Even when Pittsburgh isn’t 60 degrees in December, the city is full of fun options for young city residents. With an abundance of activities geared toward youthful city denizens, the city has transformed itself year-round into a place that appeals to younger residents. At Jason Cohen Pittsburgh, we invest in properties that we subsequently rent, often to twenty- or thirty-something residents who are flocking to the city. For investors looking to rent their assets, Pittsburgh is an optimal location and the abundance of initiatives that attract young residents ensure that the city will continue to thrive for landlords.
Pittsburgh offers of an array of winter activities for fitness enthusiasts to be outdoors even in the winter months. Several holiday-themed 5K races as well as yoga events keep active folks busy outdoors even when the temperatures dip. The ice rink in Schenley Park offers adult-only skating on Friday evenings for those who want a peaceful night on the ice. The annual Polar Bear Plunge is a chance for cold lovers to dive into one of the local rivers and prove their mettle.
Winter is also the time for beer festivals at the convention center where craft brew enthusiasts can warm up from the cold by tasting the interesting ales, lagers, and the like from the region and beyond. The South Side will even host a chili cook-off and street festival. The Pittsburgh winter can’t stop the quarterly gallery crawls downtown, nor the monthly low-bey Unblurred on Penn Avenue.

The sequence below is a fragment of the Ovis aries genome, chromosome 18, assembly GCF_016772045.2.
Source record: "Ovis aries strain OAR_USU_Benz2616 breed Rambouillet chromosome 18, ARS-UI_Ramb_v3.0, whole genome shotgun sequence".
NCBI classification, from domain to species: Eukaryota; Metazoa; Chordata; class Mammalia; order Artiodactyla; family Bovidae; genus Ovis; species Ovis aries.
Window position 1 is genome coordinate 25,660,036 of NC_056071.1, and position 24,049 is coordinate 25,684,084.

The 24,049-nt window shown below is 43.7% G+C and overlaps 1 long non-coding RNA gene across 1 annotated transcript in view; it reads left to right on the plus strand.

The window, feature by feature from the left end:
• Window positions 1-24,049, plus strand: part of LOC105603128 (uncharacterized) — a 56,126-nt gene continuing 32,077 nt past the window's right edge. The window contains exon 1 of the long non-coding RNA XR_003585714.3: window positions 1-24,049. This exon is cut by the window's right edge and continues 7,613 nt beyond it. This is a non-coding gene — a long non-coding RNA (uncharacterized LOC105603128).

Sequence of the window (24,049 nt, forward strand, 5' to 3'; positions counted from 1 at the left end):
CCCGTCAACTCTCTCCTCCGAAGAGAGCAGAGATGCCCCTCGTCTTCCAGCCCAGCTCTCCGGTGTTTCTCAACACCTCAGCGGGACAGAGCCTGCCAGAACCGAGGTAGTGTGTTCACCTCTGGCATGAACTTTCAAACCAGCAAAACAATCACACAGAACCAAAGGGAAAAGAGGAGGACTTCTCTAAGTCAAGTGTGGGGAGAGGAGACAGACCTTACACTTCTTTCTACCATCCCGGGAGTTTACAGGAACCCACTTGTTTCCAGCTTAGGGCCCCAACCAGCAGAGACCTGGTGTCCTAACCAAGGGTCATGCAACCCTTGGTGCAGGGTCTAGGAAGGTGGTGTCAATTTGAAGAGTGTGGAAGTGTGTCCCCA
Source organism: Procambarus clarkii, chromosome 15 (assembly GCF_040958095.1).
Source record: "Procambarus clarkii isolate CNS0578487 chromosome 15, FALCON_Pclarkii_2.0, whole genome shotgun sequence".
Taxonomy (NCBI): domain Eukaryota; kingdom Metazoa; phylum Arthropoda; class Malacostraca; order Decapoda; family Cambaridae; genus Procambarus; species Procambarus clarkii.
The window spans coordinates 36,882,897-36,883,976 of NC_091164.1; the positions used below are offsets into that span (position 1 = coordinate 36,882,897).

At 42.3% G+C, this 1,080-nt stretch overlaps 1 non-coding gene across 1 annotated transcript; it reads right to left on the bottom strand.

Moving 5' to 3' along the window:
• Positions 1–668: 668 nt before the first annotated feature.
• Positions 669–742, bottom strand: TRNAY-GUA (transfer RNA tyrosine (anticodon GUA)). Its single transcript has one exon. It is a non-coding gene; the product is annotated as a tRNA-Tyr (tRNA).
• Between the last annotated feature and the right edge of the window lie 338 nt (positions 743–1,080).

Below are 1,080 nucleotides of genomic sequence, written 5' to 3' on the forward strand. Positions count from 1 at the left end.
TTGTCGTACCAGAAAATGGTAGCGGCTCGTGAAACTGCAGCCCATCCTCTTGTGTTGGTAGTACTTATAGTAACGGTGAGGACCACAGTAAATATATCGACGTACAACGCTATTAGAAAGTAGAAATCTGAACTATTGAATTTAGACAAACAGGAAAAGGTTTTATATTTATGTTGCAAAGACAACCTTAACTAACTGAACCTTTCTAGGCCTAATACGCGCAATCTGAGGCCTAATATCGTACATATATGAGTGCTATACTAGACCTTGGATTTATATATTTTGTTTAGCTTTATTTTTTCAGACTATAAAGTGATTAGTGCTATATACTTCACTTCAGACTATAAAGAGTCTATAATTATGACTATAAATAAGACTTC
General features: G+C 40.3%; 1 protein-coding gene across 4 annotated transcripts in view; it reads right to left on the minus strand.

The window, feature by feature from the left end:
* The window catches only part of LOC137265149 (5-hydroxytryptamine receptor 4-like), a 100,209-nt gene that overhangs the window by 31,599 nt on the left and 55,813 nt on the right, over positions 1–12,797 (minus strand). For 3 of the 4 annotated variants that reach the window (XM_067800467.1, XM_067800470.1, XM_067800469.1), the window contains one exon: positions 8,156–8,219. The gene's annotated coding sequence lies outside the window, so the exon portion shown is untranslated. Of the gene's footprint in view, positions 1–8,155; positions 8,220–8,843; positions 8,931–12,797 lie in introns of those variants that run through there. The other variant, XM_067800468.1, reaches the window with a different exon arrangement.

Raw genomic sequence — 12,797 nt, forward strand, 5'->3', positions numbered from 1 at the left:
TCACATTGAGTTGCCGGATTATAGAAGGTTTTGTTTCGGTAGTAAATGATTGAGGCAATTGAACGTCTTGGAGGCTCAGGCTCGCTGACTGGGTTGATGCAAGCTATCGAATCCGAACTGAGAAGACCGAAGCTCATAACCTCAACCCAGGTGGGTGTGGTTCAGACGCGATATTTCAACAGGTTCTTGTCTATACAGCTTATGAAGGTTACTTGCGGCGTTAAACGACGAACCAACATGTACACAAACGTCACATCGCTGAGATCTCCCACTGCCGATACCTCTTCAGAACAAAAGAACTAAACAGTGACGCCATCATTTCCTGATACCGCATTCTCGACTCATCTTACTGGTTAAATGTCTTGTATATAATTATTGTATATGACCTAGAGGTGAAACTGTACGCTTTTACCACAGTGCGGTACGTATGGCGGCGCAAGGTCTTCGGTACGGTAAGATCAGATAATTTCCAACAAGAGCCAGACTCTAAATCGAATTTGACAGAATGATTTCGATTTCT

In addition to Pitt basketball, the city offers other affordable sports entertainment for younger residents. The Penguins offer discounted tickets to students to enable the city’s youth to experience hockey at Consol Energy Center. The Student Rush program epitomizes Pittsburgh’s commitment to making the city an attractive place for young people to live and rent.
As real estate investors, we at Jason Cohen Pittsburgh strive to make our repositioned rental properties appeal to these young residents that have been part of an influx to the city. We strategically invest in properties in areas of the city that appeal to a younger demographic and renovate, adding amenities to suit their active lifestyles. From the activities being offered this winter, we think that this trend is catching on. The city’s amenities make it attractive to young renters, therefore a great place to invest in rental properties.